Is the World Cup a no-brainer or a financial foolishness for Vancouver?

Is the World Cup a no-brainer or a financial foolishness for Vancouver?

The surprising performance of the Canadian men’s soccer team in the semi-finals of the COPA America tournament this month and the consistent performances of the women’s team suggest that our country has much more to come in the sport.

It makes sense. For a quarter of a century, more boys and girls have played soccer than hockey in this country. And the gap is widening. The sport is safer than absorbing body checks every shift—headers notwithstanding—and judging by the world’s most successful teams, you’re allowed to roll on the floor and writhe in apparent pain if someone breathes on you.

But the idiosyncrasies of politics tend to intersect with popular activities in unhealthy ways. Instead of building from the ground up, politicians prefer to buy into the most expensive, shiniest item to celebrate.

We will see evidence of this in two years, when the World Cup comes to town for seven games. Vancouver will be one of 16 venues for a tournament spread across the US, Mexico and the Canadian markets of Toronto and Vancouver. Instead of investing valuable money in the infrastructure of a sport, we are paying high prices for the spectacle of performance.

You would never risk your household budget for the extraordinary costs and risky returns Vancouver will make playing football for football with FIFA, the sport’s leaders to whom we will bow for months in the summer of 2026.

At the municipal and provincial levels, we seem to have been hypnotized, indoctrinated, and manipulated into believing that inviting hundreds of thousands of hard-partyers to town is a good thing—that we can actually make money from what should be at least $600 million in spending, that we can attract $1 billion in tourism in the future. At least, the province’s latest estimates—costs up to $581 million, losses as low as $100 million—admit that this is not a moneymaker on the face of it.

Vancouver Mayor Ken Sim predicts the publicity and impact will be like “30 to 40 Super Bowls” at once and a “no-brainer.” I respect Sim as a good friend, but I question his comparison of us as one of 16 markets for the tournament with one of the locations as the hub of the NFL championship game. We’ll be on TV worldwide for two hours, seven out of 104 times, crammed wall-to-wall in front of the viewing audience. As for the no-brainer reference — well, if you use the less common, less positive, second interpretation of the term, Sim is right.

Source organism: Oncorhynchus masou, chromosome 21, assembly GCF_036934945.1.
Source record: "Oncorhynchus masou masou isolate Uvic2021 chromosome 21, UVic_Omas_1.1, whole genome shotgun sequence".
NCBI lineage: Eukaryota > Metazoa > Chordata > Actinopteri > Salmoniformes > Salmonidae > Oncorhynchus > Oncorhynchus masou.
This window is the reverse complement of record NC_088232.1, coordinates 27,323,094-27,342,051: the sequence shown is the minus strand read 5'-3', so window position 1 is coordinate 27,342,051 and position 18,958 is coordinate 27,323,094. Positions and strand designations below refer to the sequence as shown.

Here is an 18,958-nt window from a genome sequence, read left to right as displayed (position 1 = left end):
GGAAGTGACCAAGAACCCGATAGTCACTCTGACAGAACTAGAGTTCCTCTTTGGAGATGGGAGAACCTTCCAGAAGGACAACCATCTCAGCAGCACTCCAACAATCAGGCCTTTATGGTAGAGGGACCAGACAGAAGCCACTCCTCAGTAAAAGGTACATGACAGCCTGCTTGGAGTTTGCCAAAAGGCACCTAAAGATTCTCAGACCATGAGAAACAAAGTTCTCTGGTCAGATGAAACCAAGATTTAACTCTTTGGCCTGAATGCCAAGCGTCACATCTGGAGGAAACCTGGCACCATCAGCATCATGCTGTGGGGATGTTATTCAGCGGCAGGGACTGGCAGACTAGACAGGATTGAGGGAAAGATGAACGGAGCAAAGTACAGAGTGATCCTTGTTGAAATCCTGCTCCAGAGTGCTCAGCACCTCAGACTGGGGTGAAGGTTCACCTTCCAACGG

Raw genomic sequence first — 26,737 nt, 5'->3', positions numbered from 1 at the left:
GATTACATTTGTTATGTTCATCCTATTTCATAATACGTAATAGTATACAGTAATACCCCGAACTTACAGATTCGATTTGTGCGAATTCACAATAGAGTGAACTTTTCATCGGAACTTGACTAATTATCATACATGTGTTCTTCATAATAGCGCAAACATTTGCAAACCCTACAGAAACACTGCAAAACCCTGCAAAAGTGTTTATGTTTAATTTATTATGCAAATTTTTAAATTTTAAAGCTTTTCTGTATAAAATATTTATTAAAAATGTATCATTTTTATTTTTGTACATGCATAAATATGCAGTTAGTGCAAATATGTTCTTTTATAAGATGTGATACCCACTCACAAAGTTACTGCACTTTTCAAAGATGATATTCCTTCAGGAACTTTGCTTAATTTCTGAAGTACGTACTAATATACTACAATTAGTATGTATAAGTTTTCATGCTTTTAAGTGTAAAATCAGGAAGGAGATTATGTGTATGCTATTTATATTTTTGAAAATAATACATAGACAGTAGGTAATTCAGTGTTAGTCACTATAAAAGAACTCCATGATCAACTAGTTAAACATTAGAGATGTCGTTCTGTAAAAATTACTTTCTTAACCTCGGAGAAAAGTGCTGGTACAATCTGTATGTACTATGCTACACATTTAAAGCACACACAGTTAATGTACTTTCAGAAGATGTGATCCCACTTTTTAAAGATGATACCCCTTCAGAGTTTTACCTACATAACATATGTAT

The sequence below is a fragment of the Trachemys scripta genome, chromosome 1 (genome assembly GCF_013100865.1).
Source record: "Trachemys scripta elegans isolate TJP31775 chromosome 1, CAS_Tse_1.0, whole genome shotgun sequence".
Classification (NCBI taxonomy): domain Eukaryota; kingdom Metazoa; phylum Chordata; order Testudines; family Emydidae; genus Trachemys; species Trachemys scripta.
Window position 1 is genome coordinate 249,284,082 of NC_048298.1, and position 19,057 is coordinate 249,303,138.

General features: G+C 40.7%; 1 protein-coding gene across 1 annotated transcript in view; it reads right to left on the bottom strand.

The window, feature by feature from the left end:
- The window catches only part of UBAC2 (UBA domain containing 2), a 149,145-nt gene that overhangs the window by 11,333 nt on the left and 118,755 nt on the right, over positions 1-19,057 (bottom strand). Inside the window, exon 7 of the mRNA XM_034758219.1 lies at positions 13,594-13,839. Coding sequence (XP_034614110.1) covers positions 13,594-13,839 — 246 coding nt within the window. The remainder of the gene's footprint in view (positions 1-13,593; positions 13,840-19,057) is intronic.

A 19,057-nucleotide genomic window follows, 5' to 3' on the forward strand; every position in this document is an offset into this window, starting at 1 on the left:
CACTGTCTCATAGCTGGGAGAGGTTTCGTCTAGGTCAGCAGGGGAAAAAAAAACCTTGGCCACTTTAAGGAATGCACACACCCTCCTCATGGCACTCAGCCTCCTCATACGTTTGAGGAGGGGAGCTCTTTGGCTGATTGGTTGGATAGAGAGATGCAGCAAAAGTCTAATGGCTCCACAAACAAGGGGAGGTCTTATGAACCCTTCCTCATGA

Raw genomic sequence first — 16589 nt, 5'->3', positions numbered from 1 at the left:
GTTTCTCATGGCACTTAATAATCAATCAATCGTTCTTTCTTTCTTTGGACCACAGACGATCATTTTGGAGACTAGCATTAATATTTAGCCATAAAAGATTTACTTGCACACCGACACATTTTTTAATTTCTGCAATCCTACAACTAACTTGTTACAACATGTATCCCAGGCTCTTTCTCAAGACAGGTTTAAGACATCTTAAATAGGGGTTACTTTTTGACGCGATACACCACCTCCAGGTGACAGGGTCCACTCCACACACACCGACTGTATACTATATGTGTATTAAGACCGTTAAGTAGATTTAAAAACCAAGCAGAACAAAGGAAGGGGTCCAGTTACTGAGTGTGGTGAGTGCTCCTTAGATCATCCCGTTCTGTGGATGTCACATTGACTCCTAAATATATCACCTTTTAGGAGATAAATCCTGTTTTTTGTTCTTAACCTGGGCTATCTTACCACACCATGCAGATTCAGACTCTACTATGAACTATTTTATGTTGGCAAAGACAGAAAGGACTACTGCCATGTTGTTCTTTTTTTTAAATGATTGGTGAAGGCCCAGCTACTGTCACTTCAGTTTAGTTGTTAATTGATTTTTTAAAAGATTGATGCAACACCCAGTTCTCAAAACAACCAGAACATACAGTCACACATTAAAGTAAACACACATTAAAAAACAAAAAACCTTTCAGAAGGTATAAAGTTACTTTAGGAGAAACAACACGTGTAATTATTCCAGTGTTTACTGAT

We’re going to renovate a stadium that should really be demolished, and provide it with better suits for the football sponsors and the aristocracy, and real grass that the BC Lions will probably grind into mulch.

According to the province, we will attract 350,000 fans to Vancouver, which suggests that few locals will be watching the games live. And not to generalize, because I am an avid follower of our Whitecaps, but soccer fans are not known for winning games for tourist fun.

We will see the city armed with all sorts of security forces (sanctioned and unsanctioned), torn apart by Town Cars, strangled by blocked-off streets, choked with booked restaurants for weeks before, after, and after. We will spend our money entertaining people we will probably never see again.

According to the latest FIFA rankings, Canada is ranked 48th.e in the world, so there will almost certainly be no 2010 Olympic Golden Goal in 2026. It is more than likely that we will feel great to see our country back in the World Cup as a step towards international respectability. For now, we must love the game without investing in the outcome (as did Drake, who bet $300,000 on Canada against Argentina in the COPA semifinals). We are a bit like the Austrian hockey team, who are apparently happy to be among the big boys.

The budgets will undoubtedly grow between now and the audit, but we have some idea of ​​the numbers: last budget year we had a record high provincial deficit of $7.9 billion. This year we have a deficit of $7.7 billion and in the year we host the games, a deficit of $6.3 billion.

The government has no plan to create wealth, so in terms of household economics the World Cup is like having a party when you can’t put food on the table. It’s also a huge drain on our talent that could be better used for a more sustainable activity. The World Cup comes and goes, forever, but the bills are ours to keep.

Kirk LaPointe is a columnist for Glacier Media and has an extensive background in journalism.